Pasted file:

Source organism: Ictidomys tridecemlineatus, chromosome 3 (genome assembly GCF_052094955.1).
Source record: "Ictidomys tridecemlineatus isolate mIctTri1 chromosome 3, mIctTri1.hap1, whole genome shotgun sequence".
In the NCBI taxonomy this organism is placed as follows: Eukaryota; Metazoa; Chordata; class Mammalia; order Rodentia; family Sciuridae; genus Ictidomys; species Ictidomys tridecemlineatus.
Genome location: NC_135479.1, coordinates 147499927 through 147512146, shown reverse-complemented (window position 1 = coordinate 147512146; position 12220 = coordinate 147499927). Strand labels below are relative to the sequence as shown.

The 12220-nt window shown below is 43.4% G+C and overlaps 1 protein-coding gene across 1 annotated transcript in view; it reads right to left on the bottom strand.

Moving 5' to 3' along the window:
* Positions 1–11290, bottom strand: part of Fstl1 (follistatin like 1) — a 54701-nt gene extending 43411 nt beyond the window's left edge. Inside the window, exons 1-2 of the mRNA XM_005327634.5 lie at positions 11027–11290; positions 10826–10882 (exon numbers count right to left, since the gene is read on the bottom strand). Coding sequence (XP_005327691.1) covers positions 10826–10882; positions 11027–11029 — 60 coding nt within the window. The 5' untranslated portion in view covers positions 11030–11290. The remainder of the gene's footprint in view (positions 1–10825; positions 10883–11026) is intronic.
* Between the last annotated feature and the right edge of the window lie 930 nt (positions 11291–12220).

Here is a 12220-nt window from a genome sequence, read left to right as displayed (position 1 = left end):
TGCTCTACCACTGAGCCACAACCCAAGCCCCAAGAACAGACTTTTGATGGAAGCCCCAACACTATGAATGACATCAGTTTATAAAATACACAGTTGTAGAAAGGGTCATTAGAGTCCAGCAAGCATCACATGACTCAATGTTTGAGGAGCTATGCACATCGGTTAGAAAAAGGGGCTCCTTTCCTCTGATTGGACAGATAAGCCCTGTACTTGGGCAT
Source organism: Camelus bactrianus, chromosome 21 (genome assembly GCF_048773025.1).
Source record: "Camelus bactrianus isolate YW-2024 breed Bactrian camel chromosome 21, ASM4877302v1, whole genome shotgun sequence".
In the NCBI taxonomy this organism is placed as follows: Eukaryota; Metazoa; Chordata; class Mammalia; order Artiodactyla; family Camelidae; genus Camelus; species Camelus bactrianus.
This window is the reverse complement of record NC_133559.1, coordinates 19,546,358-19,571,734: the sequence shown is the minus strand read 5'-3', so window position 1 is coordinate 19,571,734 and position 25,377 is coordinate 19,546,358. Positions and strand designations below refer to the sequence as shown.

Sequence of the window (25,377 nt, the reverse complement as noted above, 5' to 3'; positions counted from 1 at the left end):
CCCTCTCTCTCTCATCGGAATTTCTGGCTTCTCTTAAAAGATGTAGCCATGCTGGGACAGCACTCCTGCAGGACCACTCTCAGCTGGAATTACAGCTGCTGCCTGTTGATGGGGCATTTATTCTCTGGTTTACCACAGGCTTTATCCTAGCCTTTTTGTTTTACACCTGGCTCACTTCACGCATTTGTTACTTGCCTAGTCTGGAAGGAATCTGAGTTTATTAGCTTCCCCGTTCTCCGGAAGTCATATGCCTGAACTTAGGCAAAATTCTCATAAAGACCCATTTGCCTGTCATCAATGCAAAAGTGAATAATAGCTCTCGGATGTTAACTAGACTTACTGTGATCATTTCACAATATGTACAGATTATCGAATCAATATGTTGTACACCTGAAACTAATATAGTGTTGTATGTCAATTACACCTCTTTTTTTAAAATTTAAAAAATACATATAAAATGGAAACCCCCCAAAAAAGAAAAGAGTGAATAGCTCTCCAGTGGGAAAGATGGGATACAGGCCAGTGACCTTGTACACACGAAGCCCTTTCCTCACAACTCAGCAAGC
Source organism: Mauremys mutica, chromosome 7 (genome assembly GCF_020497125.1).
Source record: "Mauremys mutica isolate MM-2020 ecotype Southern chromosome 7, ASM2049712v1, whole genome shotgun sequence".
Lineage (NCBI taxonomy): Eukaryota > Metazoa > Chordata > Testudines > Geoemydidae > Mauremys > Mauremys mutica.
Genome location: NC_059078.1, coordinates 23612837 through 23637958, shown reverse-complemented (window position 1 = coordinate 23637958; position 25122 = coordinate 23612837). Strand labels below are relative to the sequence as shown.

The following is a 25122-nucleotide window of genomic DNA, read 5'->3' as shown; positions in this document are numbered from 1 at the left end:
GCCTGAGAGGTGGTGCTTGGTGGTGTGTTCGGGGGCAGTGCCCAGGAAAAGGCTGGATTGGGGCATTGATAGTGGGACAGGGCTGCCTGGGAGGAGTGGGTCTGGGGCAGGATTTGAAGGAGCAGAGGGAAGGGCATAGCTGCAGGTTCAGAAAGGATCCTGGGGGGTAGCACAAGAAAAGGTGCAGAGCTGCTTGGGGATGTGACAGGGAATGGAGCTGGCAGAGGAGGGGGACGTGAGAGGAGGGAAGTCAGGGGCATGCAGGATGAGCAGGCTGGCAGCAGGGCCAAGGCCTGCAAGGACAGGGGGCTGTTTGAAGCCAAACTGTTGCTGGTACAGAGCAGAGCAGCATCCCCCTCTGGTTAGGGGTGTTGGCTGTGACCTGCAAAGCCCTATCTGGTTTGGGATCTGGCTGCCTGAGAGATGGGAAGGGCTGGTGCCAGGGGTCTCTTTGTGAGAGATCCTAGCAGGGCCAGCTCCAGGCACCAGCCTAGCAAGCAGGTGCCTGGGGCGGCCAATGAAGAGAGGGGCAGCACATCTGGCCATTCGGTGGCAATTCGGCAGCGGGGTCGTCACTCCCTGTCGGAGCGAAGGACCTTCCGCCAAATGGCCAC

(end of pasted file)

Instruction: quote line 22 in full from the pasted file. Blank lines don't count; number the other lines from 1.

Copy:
GCCTGAGAGGTGGTGCTTGGTGGTGTGTTCGGGGGCAGTGCCCAGGAAAAGGCTGGATTGGGGCATTGATAGTGGGACAGGGCTGCCTGGGAGGAGTGGGTCTGGGGCAGGATTTGAAGGAGCAGAGGGAAGGGCATAGCTGCAGGTTCAGAAAGGATCCTGGGGGGTAGCACAAGAAAAGGTGCAGAGCTGCTTGGGGATGTGACAGGGAATGGAGCTGGCAGAGGAGGGGGACGTGAGAGGAGGGAAGTCAGGGGCATGCAGGATGAGCAGGCTGGCAGCAGGGCCAAGGCCTGCAAGGACAGGGGGCTGTTTGAAGCCAAACTGTTGCTGGTACAGAGCAGAGCAGCATCCCCCTCTGGTTAGGGGTGTTGGCTGTGACCTGCAAAGCCCTATCTGGTTTGGGATCTGGCTGCCTGAGAGATGGGAAGGGCTGGTGCCAGGGGTCTCTTTGTGAGAGATCCTAGCAGGGCCAGCTCCAGGCACCAGCCTAGCAAGCAGGTGCCTGGGGCGGCCAATGAAGAGAGGGGCAGCACATCTGGCCATTCGGTGGCAATTCGGCAGCGGGGTCGTCACTCCCTGTCGGAGCGAAGGACCTTCCGCCAAATGGCCAC